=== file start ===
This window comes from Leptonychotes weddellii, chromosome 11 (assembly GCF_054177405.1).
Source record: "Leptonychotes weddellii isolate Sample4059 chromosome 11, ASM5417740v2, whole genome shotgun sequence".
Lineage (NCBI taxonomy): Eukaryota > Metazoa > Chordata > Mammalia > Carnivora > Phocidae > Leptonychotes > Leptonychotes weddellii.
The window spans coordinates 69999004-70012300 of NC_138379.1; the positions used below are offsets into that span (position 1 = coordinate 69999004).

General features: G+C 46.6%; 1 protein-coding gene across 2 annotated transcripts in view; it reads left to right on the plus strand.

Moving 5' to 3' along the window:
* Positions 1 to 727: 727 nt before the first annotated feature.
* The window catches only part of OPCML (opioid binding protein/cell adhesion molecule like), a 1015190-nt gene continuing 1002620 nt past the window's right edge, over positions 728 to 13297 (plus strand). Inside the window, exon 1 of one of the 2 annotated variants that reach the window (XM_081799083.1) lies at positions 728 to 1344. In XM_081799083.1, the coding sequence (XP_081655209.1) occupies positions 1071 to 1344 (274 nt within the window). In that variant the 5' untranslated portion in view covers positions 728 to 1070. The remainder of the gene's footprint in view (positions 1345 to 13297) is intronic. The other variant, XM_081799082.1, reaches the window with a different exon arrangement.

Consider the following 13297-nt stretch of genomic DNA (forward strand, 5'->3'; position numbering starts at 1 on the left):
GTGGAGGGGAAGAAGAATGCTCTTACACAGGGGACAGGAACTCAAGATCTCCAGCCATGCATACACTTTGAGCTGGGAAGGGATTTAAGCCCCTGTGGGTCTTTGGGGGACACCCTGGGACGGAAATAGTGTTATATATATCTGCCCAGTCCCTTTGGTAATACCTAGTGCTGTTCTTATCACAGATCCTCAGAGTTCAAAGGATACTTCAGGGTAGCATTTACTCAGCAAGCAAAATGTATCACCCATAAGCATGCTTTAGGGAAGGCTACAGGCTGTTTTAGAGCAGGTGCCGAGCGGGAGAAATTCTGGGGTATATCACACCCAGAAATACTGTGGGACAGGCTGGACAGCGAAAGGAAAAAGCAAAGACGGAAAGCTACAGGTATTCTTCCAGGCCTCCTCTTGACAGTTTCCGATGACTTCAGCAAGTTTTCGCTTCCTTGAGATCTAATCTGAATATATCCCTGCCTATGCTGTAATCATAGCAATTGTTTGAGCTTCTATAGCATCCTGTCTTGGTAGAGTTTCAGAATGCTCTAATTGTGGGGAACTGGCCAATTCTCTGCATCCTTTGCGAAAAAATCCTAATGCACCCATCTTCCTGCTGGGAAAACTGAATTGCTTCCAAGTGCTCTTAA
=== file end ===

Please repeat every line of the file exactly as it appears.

This window comes from Leptonychotes weddellii, chromosome 11 (assembly GCF_054177405.1).
Source record: "Leptonychotes weddellii isolate Sample4059 chromosome 11, ASM5417740v2, whole genome shotgun sequence".
Lineage (NCBI taxonomy): Eukaryota > Metazoa > Chordata > Mammalia > Carnivora > Phocidae > Leptonychotes > Leptonychotes weddellii.
The window spans coordinates 69999004-70012300 of NC_138379.1; the positions used below are offsets into that span (position 1 = coordinate 69999004).

General features: G+C 46.6%; 1 protein-coding gene across 2 annotated transcripts in view; it reads left to right on the plus strand.

Moving 5' to 3' along the window:
* Positions 1 to 727: 727 nt before the first annotated feature.
* The window catches only part of OPCML (opioid binding protein/cell adhesion molecule like), a 1015190-nt gene continuing 1002620 nt past the window's right edge, over positions 728 to 13297 (plus strand). Inside the window, exon 1 of one of the 2 annotated variants that reach the window (XM_081799083.1) lies at positions 728 to 1344. In XM_081799083.1, the coding sequence (XP_081655209.1) occupies positions 1071 to 1344 (274 nt within the window). In that variant the 5' untranslated portion in view covers positions 728 to 1070. The remainder of the gene's footprint in view (positions 1345 to 13297) is intronic. The other variant, XM_081799082.1, reaches the window with a different exon arrangement.

Consider the following 13297-nt stretch of genomic DNA (forward strand, 5'->3'; position numbering starts at 1 on the left):
GTGGAGGGGAAGAAGAATGCTCTTACACAGGGGACAGGAACTCAAGATCTCCAGCCATGCATACACTTTGAGCTGGGAAGGGATTTAAGCCCCTGTGGGTCTTTGGGGGACACCCTGGGACGGAAATAGTGTTATATATATCTGCCCAGTCCCTTTGGTAATACCTAGTGCTGTTCTTATCACAGATCCTCAGAGTTCAAAGGATACTTCAGGGTAGCATTTACTCAGCAAGCAAAATGTATCACCCATAAGCATGCTTTAGGGAAGGCTACAGGCTGTTTTAGAGCAGGTGCCGAGCGGGAGAAATTCTGGGGTATATCACACCCAGAAATACTGTGGGACAGGCTGGACAGCGAAAGGAAAAAGCAAAGACGGAAAGCTACAGGTATTCTTCCAGGCCTCCTCTTGACAGTTTCCGATGACTTCAGCAAGTTTTCGCTTCCTTGAGATCTAATCTGAATATATCCCTGCCTATGCTGTAATCATAGCAATTGTTTGAGCTTCTATAGCATCCTGTCTTGGTAGAGTTTCAGAATGCTCTAATTGTGGGGAACTGGCCAATTCTCTGCATCCTTTGCGAAAAAATCCTAATGCACCCATCTTCCTGCTGGGAAAACTGAATTGCTTCCAAGTGCTCTTAA